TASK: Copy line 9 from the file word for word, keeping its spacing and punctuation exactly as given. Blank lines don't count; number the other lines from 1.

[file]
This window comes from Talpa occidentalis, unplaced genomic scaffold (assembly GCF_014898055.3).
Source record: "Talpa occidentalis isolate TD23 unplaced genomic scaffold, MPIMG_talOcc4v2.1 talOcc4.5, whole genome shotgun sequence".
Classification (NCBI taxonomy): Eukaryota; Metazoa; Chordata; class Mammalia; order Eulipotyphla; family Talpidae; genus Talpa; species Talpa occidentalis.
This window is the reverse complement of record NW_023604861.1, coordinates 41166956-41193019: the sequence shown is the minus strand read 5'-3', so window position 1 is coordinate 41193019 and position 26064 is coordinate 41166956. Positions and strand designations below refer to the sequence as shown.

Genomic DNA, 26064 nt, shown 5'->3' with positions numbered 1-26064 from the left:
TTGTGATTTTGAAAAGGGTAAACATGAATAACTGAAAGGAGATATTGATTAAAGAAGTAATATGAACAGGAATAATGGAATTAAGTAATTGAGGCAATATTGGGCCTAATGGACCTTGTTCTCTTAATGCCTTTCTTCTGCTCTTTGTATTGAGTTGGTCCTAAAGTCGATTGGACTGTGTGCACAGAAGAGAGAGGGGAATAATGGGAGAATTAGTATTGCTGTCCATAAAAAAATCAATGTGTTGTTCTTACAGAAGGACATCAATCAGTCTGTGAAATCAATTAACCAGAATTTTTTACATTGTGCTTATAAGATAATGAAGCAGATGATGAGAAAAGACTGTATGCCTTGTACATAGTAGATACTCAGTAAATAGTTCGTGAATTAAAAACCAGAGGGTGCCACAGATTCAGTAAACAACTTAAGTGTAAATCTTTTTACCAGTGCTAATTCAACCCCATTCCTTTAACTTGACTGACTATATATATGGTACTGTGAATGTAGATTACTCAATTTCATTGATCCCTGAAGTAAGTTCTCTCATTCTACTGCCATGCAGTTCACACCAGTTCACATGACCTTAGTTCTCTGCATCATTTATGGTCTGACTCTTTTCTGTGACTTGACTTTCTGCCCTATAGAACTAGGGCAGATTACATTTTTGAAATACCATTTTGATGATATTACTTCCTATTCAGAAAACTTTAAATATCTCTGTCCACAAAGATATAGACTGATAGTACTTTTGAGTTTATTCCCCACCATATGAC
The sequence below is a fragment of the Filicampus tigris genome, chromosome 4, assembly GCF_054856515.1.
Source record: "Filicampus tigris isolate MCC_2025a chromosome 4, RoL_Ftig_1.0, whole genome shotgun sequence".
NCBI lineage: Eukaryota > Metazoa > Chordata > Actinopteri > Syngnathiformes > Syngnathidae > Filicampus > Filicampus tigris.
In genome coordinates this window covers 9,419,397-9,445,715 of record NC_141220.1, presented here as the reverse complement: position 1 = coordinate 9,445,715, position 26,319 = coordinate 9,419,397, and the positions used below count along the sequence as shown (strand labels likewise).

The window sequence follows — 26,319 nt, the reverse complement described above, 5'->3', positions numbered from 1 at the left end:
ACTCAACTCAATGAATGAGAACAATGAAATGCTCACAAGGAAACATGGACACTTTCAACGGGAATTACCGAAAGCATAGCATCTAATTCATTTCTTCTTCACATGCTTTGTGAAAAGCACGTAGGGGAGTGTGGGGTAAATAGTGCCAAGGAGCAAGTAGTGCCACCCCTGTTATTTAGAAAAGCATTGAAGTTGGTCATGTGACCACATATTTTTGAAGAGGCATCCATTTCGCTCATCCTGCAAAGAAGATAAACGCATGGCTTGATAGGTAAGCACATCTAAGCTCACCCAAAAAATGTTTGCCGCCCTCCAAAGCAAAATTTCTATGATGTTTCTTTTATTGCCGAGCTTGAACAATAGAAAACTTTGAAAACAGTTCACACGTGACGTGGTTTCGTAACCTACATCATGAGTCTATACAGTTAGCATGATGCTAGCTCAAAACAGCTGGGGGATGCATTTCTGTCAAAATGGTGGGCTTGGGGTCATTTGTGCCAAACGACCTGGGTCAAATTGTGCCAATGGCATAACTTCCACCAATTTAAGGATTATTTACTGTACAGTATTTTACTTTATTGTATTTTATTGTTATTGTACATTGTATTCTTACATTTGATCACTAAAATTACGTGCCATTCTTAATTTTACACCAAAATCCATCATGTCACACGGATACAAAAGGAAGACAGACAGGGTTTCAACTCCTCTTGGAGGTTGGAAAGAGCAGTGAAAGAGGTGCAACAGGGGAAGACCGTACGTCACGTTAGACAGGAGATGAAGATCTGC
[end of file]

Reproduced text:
NCBI lineage: Eukaryota > Metazoa > Chordata > Actinopteri > Syngnathiformes > Syngnathidae > Filicampus > Filicampus tigris.